Posted at: 12/29/2012 6:49 PM
Updated at: 12/29/2012 11:25 PM
By: Joangel Concepcion
Firefighters and first responders from across the country came out to pay their respects to the fallen heroes in Webster, some waiting in line for more than three hours.
Calling hours for the two firefighters killed in the ambush on Christmas Eve were held again Saturday at Webster Schroeder High School.
Mike Chiapperini was a lieutenant and volunteer firefighter for the Webster Police Department. Tomasz Kaczowka was also a volunteer firefighter and a 911 dispatcher.
Two separate calling hours were set up and thousands showed up to offer their condolences and to honor the fallen heroes throughout the day.
There was an outpouring of support from friends, family, first responders and even complete strangers.
Patti Caffaro says, "The entire thing is surreal. I'm still numb and I probably will be for a very long time."
Lifelong Webster residents, Bruce and Patti Coffaro were two of thousands of people who paid tribute to the fallen heroes.
Patti says, "You didn't even have to know him. You just look at a picture and you know he's a good man."
It was a tragedy that struck so deep. It drew first responders near and far.
Chief David Adamberger from the Depew Fire Department in Buffalo says, "It was a somber moment. You don't hear things like that... people shooting at firefighters trying to save people, save residents."
Men and women braved the snow and freezing temperatures throughout the day. The line stretched all the way around the high school and beyond.
Chief Adamberger says, "When someone goes down like this, we try to back everybody up, help their families and do what we can to help."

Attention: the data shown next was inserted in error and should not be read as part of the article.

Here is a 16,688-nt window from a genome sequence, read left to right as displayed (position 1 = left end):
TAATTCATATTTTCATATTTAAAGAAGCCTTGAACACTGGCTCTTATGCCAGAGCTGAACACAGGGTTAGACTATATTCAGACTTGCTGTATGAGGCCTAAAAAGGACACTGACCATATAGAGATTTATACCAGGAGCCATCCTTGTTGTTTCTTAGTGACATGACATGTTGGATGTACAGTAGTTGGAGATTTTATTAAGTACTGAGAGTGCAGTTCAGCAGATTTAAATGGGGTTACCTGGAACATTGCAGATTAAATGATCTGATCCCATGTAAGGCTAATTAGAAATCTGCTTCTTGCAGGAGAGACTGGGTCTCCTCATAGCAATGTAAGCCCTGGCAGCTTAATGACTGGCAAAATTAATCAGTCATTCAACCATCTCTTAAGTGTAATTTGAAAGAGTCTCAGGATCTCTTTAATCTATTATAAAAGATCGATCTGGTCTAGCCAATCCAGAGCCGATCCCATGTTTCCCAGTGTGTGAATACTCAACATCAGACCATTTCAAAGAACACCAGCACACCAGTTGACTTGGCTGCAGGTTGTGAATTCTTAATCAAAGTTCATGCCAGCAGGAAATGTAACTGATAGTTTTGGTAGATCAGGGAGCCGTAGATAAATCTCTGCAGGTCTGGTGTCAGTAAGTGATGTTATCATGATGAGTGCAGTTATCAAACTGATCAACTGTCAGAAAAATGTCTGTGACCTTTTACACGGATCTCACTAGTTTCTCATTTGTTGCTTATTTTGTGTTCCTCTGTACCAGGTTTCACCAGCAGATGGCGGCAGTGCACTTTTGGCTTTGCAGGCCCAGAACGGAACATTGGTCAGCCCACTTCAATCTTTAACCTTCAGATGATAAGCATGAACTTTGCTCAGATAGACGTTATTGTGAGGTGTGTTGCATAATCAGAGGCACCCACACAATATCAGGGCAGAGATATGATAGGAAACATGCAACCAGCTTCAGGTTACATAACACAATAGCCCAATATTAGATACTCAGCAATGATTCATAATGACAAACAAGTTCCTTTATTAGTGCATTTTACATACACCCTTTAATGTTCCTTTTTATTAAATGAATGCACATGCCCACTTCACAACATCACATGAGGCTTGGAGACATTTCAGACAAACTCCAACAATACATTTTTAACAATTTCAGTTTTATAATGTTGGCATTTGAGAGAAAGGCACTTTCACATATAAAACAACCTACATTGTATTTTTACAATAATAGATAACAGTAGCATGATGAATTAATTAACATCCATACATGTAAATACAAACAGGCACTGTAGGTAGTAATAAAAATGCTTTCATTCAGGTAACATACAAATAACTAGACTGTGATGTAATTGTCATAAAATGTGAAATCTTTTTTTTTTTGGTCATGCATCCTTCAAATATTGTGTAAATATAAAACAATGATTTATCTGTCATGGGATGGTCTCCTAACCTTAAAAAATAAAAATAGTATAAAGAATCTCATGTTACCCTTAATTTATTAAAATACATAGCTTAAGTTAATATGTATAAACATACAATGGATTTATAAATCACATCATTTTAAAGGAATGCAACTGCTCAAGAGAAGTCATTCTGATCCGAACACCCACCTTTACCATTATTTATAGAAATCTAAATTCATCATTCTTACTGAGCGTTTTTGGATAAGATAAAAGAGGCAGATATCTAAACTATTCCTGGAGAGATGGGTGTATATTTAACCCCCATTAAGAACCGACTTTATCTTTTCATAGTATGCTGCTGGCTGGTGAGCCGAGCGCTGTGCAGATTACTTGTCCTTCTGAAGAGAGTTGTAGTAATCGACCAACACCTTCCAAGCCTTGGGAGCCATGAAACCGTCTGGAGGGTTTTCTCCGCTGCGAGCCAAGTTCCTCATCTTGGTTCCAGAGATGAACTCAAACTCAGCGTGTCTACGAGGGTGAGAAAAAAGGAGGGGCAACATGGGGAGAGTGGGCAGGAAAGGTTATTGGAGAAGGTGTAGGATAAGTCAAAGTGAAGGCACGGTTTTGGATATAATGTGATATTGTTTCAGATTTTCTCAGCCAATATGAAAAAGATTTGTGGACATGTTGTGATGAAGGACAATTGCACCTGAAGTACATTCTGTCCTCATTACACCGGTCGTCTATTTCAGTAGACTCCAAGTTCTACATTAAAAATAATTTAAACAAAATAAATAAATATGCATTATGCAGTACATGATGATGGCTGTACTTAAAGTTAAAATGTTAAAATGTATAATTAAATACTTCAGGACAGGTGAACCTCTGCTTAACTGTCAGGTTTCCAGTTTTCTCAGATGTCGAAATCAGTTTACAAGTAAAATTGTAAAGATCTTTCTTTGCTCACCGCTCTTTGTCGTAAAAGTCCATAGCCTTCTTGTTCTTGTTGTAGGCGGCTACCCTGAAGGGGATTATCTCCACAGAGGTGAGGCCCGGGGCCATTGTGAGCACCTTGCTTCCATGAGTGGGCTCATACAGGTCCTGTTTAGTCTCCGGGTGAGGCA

Jolene Bojar, Vigilant Fire Department in West Seneca says, "All firefighters are a brotherhood. Even females are part of that brotherhood and it's important to hold up with everybody."
There are still so many questions surrounding that horrific morning on Christmas Eve.
Firefighters tell News10NBC, some things are to change.
Chief Adamberger says, "I'm sure they'll be looking over their shoulder more than usual. You don't expect something like this to happen, but it did. It's just the world we live in."
While others believe, some things will always stay the same.
Bojar says, "I think safety is more of an issue now. I don't believe that we're going to stop, we're still answering calls. We're still serving out community and it's very important to us to help others."
Around 3 p.m. Saturday, injured Joseph Hofstetter and Theodore Scardino were brought in by ambulance which was a very touching moment.
The support from the community came from all angles. Since the lines were so long, many members of the community passed out bottled water, helped set up a coffee station and gave out hand warmers to the crowds.